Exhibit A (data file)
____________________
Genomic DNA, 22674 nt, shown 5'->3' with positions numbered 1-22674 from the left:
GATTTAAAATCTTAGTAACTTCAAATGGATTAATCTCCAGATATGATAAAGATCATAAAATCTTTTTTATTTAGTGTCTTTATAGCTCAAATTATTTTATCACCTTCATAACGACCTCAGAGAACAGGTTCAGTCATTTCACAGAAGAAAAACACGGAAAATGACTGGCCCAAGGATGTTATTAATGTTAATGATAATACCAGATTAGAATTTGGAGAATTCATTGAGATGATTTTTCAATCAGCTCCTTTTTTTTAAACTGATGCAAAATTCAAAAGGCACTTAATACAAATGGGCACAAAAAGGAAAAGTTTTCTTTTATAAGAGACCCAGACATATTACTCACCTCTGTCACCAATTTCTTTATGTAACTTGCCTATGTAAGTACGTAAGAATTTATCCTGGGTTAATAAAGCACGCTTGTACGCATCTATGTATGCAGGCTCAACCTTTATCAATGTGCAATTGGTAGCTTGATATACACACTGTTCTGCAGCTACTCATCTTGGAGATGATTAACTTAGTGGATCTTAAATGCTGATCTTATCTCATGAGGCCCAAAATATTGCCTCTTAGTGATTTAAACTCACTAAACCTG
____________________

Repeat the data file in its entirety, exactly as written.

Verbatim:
Genomic DNA, 22674 nt, shown 5'->3' with positions numbered 1-22674 from the left:
GATTTAAAATCTTAGTAACTTCAAATGGATTAATCTCCAGATATGATAAAGATCATAAAATCTTTTTTATTTAGTGTCTTTATAGCTCAAATTATTTTATCACCTTCATAACGACCTCAGAGAACAGGTTCAGTCATTTCACAGAAGAAAAACACGGAAAATGACTGGCCCAAGGATGTTATTAATGTTAATGATAATACCAGATTAGAATTTGGAGAATTCATTGAGATGATTTTTCAATCAGCTCCTTTTTTTTAAACTGATGCAAAATTCAAAAGGCACTTAATACAAATGGGCACAAAAAGGAAAAGTTTTCTTTTATAAGAGACCCAGACATATTACTCACCTCTGTCACCAATTTCTTTATGTAACTTGCCTATGTAAGTACGTAAGAATTTATCCTGGGTTAATAAAGCACGCTTGTACGCATCTATGTATGCAGGCTCAACCTTTATCAATGTGCAATTGGTAGCTTGATATACACACTGTTCTGCAGCTACTCATCTTGGAGATGATTAACTTAGTGGATCTTAAATGCTGATCTTATCTCATGAGGCCCAAAATATTGCCTCTTAGTGATTTAAACTCACTAAACCTG